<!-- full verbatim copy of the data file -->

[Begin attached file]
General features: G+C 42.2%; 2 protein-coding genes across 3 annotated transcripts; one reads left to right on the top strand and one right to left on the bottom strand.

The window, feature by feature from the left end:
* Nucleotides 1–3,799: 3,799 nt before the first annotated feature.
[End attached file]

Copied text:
General features: G+C 42.2%; 2 protein-coding genes across 3 annotated transcripts; one reads left to right on the top strand and one right to left on the bottom strand.

The window, feature by feature from the left end:
* Nucleotides 1–3,799: 3,799 nt before the first annotated feature.